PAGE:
US thermal coal market to drop to 500 million-550 million st/year: CEO
The US thermal coal market will shrink to about 500 million to 550 million st/year from roughly 800 million in 2015, Murray Energy CEO Bob Murray said.
Murray, speaking at the 37th annual Virginia Coal and Energy Alliance conference in Kingsport, Tennessee, said in a wide-ranging keynote speech that he also met last Monday with presumptive Republican nominee Donald Trump in the candidate’s New York office to discuss energy policy.
“I said we need to get these 20 permits for LNG ports, get that [natural] gas out of the country, then he said, “What’s LNG?” said Murray. “He’ll get there. He’ll surround himself with people that know the industry. But he’s all we’ve got, he’s the horse to ride, and he’s got his head on right.”
With regard to the current coal market, Murray said he believes the market remains oversupplied and further turmoil is likely, given that producers aren’t doing more to shut down mines.
Murray said he thinks 2017 will be worse than 2016, and “I don’t know about 2018 because I can’t see that far.”
Murray said he thinks the Powder River Basin “is going to be hit very hard” by market dynamics, partly because he doesn’t believe the economics of moving low-heat coal with lots of moisture great distances across the country by railroad. “It’s [an artificial market] created by the Clean Air Act of 1990,” Murray said.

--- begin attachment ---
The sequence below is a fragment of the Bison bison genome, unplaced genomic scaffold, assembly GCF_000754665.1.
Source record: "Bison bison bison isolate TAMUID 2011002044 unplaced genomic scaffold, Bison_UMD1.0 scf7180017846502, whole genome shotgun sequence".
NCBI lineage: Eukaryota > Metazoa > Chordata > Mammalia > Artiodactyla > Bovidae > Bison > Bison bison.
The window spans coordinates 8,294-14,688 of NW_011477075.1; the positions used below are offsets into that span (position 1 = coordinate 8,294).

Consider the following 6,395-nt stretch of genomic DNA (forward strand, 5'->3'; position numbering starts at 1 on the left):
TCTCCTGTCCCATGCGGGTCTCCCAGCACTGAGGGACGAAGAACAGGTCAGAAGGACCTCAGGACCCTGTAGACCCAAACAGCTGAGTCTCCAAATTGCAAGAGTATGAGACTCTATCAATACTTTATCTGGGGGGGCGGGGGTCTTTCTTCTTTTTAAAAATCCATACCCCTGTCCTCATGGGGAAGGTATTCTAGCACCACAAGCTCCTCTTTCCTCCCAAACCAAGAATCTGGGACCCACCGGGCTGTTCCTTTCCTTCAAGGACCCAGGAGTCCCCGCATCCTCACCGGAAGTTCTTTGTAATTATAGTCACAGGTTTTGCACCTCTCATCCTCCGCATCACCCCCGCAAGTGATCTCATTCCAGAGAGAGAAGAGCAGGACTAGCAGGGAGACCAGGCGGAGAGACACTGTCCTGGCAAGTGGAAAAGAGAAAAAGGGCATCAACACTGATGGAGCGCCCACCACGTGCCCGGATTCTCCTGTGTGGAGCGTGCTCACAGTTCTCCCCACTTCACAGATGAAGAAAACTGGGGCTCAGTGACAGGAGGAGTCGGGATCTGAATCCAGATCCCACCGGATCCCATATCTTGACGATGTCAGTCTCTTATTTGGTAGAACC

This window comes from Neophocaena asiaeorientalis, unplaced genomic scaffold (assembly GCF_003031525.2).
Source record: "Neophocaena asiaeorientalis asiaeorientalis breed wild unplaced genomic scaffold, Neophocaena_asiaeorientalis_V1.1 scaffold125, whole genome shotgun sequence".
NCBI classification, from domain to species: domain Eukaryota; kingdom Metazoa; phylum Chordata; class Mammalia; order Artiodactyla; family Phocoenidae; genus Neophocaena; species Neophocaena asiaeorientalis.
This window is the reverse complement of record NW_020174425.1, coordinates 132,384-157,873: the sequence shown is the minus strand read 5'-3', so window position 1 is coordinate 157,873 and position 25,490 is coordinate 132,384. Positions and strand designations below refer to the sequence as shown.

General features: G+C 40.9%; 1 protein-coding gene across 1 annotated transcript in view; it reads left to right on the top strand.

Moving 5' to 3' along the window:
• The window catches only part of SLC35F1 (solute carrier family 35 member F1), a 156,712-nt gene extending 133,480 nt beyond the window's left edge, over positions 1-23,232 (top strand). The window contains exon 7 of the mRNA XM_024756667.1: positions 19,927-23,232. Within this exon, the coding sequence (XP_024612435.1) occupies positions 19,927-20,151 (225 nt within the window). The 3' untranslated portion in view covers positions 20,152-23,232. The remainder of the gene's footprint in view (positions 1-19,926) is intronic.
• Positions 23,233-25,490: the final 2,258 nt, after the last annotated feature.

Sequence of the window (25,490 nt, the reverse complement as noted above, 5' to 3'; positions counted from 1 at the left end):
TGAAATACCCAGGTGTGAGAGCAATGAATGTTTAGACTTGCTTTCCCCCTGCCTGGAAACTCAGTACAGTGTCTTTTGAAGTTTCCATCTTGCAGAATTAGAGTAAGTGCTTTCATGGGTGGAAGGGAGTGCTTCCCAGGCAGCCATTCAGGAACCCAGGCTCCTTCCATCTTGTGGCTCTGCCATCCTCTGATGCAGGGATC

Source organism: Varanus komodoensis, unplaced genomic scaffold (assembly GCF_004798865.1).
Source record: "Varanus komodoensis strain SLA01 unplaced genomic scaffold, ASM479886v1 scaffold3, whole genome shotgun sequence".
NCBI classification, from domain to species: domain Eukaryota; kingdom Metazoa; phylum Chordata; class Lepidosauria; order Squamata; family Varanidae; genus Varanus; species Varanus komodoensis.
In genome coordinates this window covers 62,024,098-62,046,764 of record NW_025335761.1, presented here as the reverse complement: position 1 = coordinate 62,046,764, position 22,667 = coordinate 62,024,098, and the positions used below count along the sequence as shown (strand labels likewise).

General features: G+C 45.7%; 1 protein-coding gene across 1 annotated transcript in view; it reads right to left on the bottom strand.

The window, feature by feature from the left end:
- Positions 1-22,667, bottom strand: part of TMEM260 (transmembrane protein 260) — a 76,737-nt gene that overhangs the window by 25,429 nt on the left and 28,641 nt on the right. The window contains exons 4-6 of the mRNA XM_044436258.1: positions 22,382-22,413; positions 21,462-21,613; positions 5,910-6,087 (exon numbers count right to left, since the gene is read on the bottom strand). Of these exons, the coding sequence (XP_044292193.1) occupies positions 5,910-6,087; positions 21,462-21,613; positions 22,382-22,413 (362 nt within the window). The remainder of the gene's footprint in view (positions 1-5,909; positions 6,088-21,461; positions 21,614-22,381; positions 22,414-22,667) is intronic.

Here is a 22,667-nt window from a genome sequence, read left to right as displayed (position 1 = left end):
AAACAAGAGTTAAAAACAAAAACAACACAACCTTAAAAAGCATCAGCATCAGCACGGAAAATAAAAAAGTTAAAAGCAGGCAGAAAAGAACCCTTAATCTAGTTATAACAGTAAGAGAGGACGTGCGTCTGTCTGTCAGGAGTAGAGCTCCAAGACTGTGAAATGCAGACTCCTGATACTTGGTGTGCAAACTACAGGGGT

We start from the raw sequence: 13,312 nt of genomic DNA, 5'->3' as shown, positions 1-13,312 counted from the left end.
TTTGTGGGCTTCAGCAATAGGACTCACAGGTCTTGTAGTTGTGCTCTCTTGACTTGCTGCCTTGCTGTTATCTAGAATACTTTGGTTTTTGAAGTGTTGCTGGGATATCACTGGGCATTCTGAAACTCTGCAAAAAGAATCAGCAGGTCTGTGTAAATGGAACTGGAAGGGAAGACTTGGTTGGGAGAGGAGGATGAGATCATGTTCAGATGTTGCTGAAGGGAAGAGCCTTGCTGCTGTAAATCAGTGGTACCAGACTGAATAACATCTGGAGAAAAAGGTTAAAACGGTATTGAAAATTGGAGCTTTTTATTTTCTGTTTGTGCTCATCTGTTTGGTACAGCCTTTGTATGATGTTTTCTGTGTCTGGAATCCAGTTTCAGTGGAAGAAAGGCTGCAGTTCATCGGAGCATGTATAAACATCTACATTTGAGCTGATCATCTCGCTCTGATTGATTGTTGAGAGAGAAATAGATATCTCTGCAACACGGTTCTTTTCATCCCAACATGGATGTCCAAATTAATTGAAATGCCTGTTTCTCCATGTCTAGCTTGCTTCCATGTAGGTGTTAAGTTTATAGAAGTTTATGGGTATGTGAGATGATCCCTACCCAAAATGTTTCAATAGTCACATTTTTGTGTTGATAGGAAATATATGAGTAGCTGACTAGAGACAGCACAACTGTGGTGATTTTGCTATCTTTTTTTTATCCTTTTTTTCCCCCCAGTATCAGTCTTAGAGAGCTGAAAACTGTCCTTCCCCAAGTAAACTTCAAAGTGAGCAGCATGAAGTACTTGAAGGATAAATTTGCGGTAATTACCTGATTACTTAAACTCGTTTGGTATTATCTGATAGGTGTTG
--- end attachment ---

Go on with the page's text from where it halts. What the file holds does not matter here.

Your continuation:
Murray said he believes Central Appalachian coal production will drop to 60 million st from 200 million st as recently as 2011, that both Northern Appalachia and Illinois Basin will show declines, and the Western coal market has been “destroyed” by West Coast states moving away from coal-fired power. Murray owns mines in CAPP, NAPP, the Illinois Basin and Utah.
The outspoken CEO said he expects to mine 60 million st this year, down from early projections of roughly 90 million st, and that he’s working Sundays to keep his company out of bankruptcy.
“Our electricity power generators cannot dispatch their power plants and we cannot sell our coal,” said Murray.
Murray said bankruptcies strip away employer liabilities and push coal prices lower, “and we all get sucked into the bankruptcy sewer.” But because producers who file for bankruptcy aren’t shutting down mines, “these zombie mines, I call them, still exist,” he said. “They are being unloaded of all their obligations and makes it so none of us can stay out of bankruptcy.”
Murray said he’s hopeful several of his lawsuits against the Environmental Protection Agency and other government agencies will be successful, but that he plans to be around whatever the future holds.
“I’ll be 100 million st, I can be one-sixth of the coal industry,” said Murray. “I have low-cost mines with 17 longwalls, and good reserves, so my plan is to be in there, with one-sixth of what’s left.”